Sleuths and Shamans
Time was the mystery was a fairly genteel affair, set among the upper crust, which spent several opening chapters introducing the characters before bumping off the least likeable of the lot. Then the sleuth—as often as not an amateur in the tradition of Auguste Dupin whose creator, Edgar Allan Poe, invented the genre - unraveled the puzzle, though not always before more fatalities occurred. These would complicate the plot - one victim would almost always be the chief suspect—and presumably keep reader interest from waning. This trend may have begun with Dashiell Hammett but no one has yet to equal the audacious stunt of Dame Agatha Christie who, despite her reputation for being the most staid of the mystery novelists, managed to bump off every single one of her characters in Ten Little Indians.
These days, like the strippers of Gypsy, everybody’s gotta have a gimmick. The inclusion of recipes (possibly begun with Virginia Rich’s Eugenia Potter series) or the use of non- Caucasian detectives (which dates back at least to Earl Derr Biggers’ Charlie Chan) are popular as is the prominent participation of cats; there is an absolute plethora of mysteries with cat characters including one by lesbian author Rita Mae Brown who began her career with the brilliant semi- autobiographical Rubyfruit Jungle and seems to be wending her way to literary mediocrity ever since. Two of the strangest contenders are both tongue-in-cheek: Dean James’s series about a gay vampire mystery writer and Eric Garcia’s featuring a private eye who’s actually a dinosaur, one of many who have survived by disguising themselves to pass as human beings. The challenge of creating the detective seems to require as much imagination as the creation of the mystery and possibly more. This writer is contemplating an undead, gay Native American chef who solves mysteries with the aid of his psychic cat.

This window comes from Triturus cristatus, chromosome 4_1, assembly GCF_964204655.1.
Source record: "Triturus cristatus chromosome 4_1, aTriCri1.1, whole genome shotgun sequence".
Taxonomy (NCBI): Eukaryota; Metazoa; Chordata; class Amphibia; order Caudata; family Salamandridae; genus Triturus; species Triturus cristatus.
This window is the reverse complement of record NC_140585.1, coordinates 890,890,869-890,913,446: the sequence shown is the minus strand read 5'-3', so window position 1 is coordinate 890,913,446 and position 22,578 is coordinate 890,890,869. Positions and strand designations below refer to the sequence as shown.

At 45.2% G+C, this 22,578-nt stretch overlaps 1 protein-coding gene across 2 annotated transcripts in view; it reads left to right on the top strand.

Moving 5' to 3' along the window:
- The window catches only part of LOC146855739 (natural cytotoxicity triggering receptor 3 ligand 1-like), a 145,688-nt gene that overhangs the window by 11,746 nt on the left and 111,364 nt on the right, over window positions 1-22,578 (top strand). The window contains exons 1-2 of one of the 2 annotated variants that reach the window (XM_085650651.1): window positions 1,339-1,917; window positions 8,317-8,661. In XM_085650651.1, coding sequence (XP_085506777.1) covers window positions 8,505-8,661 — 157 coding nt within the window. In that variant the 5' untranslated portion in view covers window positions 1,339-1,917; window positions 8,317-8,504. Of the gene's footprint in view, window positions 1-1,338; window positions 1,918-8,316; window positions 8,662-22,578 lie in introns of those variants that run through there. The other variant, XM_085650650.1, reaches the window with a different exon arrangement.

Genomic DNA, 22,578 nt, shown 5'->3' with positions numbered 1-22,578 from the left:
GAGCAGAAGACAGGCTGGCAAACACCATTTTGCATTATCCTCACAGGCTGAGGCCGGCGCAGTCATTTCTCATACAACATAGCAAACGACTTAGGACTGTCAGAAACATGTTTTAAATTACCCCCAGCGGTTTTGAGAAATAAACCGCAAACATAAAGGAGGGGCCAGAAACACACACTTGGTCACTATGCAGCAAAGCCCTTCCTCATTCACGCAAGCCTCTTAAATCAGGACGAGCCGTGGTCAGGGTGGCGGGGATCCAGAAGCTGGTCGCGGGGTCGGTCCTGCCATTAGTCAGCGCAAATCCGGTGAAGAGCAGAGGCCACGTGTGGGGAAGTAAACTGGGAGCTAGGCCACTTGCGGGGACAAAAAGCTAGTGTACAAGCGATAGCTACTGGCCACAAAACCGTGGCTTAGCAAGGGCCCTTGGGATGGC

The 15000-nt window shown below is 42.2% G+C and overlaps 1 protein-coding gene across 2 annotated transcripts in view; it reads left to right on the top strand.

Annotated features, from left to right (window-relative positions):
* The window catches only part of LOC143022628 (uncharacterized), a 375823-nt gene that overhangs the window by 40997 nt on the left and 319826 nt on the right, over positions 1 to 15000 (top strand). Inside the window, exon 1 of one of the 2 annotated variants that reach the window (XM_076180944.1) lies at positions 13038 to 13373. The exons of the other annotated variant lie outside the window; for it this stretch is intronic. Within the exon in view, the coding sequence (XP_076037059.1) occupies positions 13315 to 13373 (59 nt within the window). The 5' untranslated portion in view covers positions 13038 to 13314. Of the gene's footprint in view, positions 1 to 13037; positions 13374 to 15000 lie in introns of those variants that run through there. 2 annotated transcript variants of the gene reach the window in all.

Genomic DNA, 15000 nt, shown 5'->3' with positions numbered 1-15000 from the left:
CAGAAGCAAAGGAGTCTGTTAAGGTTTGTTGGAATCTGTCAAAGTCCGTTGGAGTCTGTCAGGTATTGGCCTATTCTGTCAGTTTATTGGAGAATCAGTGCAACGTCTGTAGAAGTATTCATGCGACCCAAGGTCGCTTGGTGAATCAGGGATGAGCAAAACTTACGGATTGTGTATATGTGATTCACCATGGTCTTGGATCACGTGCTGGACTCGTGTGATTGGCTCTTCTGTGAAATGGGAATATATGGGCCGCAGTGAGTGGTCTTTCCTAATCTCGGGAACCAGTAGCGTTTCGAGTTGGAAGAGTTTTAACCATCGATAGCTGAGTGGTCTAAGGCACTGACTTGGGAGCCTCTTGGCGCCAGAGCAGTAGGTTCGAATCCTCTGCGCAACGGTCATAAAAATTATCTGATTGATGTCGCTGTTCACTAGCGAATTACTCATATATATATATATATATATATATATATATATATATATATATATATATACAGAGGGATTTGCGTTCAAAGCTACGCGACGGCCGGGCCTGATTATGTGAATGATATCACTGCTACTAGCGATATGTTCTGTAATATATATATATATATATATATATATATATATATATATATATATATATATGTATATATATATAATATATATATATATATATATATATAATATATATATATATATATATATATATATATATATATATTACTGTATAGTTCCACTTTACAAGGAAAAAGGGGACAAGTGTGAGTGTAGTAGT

Native American characters and themes figure in a number of mysteries including Thunderhead by Douglas Preston and Lincoln Childs and several ongoing series by Kathleen O’Neal Gear and W. Michael Gear. The most prominent series is Tony Hillerman’s series featuring Joe Leaphorn and Jim Chee which has been in progress for about 15 years. The PBS Mystery! series, which usually focuses on British sleuths, has recently begun adapting Hillerman’s stories which has occasioned the reissue of Coyote Waits, the third of the “Navajo Mysteries” with a tie-in cover blurb added.
This writer hasn’t read any of Hillerman’s other books so comparison to them isn’t possible; Coyote may not be a particularly representative title. It is a rather odd book however in that the mystery which prompts the story seems of less importance to Hillerman than exploring the characters Leaphorn and Chee, who are not at this point much acquainted with each other. Chee is an officer who would prefer being a shaman but has found little call for those services; Leaphorn is a veteran of the police force who is contemplating retirement; both find themselves torn between their heritage and the white world in various, though different ways.
The book itself seems torn. While the solution to the mystery lies within Navajo culture and several of the main characters are Native Americans, one finishes the book feeling as though the culture has been more alluded to than explored, included merely for color. The mystery, as noted, never attains prominence but the character study aspect never goes very deep either. (Though, admittedly, the two earlier books may have done so and an author is permitted the luxury of more casual exploration of main characters over the course of a series.) Then, too, it may be that in Chee and Leaphorn, Hillerman has created characters just a little too ordinary for any intriguing character study. Yet it should also be noted that in such books as The Visitant, the Gears manage decent character exploration, tons of information on Native American culture and a compelling mystery far more rooted in that culture than the one in Coyote.
Compelling, however, is one word which simply refuses to be applicable here; while it cannot be said to be uninteresting Coyote is no page-turner. The solution to the book’s puzzle (or rather puzzles since this, too, is subdivided). Obviously, Hillerman’s popularity makes this a minority opinion but every aspect of this book was so superficial that, had the necessity of turning in a review loomed, the book would have gone into the box for Goodwill unfinished. Hillerman’s idea of using Native American officers in a tribal police force is a terrific one but, in this book at least he doesn’t do anything terribly noteworthy with that idea.
"Deep at the existentialist heart of this story there's a solemn treatise on the socially inequitable struggles between the worlds of the child and the adult.READ the article